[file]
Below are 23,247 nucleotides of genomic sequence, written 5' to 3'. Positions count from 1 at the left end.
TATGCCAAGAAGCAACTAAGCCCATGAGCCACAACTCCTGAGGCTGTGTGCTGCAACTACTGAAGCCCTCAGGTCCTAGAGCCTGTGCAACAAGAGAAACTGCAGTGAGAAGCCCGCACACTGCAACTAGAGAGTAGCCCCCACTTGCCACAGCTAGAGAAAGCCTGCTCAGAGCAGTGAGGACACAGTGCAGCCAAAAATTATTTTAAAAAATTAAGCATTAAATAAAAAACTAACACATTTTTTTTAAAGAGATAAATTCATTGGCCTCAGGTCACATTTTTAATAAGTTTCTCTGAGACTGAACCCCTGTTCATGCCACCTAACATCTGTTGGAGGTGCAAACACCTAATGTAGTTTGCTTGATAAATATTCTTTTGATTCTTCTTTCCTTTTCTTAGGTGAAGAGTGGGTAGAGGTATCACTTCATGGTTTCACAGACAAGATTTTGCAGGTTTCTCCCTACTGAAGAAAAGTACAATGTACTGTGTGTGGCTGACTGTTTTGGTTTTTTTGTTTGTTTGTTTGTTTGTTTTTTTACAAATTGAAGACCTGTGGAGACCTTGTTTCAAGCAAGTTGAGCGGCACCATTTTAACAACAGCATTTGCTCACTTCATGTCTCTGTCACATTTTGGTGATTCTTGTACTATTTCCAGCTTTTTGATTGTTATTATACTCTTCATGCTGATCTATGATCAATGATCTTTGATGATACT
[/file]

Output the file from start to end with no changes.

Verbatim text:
Below are 23,247 nucleotides of genomic sequence, written 5' to 3'. Positions count from 1 at the left end.
TATGCCAAGAAGCAACTAAGCCCATGAGCCACAACTCCTGAGGCTGTGTGCTGCAACTACTGAAGCCCTCAGGTCCTAGAGCCTGTGCAACAAGAGAAACTGCAGTGAGAAGCCCGCACACTGCAACTAGAGAGTAGCCCCCACTTGCCACAGCTAGAGAAAGCCTGCTCAGAGCAGTGAGGACACAGTGCAGCCAAAAATTATTTTAAAAAATTAAGCATTAAATAAAAAACTAACACATTTTTTTTAAAGAGATAAATTCATTGGCCTCAGGTCACATTTTTAATAAGTTTCTCTGAGACTGAACCCCTGTTCATGCCACCTAACATCTGTTGGAGGTGCAAACACCTAATGTAGTTTGCTTGATAAATATTCTTTTGATTCTTCTTTCCTTTTCTTAGGTGAAGAGTGGGTAGAGGTATCACTTCATGGTTTCACAGACAAGATTTTGCAGGTTTCTCCCTACTGAAGAAAAGTACAATGTACTGTGTGTGGCTGACTGTTTTGGTTTTTTTGTTTGTTTGTTTGTTTGTTTTTTTACAAATTGAAGACCTGTGGAGACCTTGTTTCAAGCAAGTTGAGCGGCACCATTTTAACAACAGCATTTGCTCACTTCATGTCTCTGTCACATTTTGGTGATTCTTGTACTATTTCCAGCTTTTTGATTGTTATTATACTCTTCATGCTGATCTATGATCAATGATCTTTGATGATACT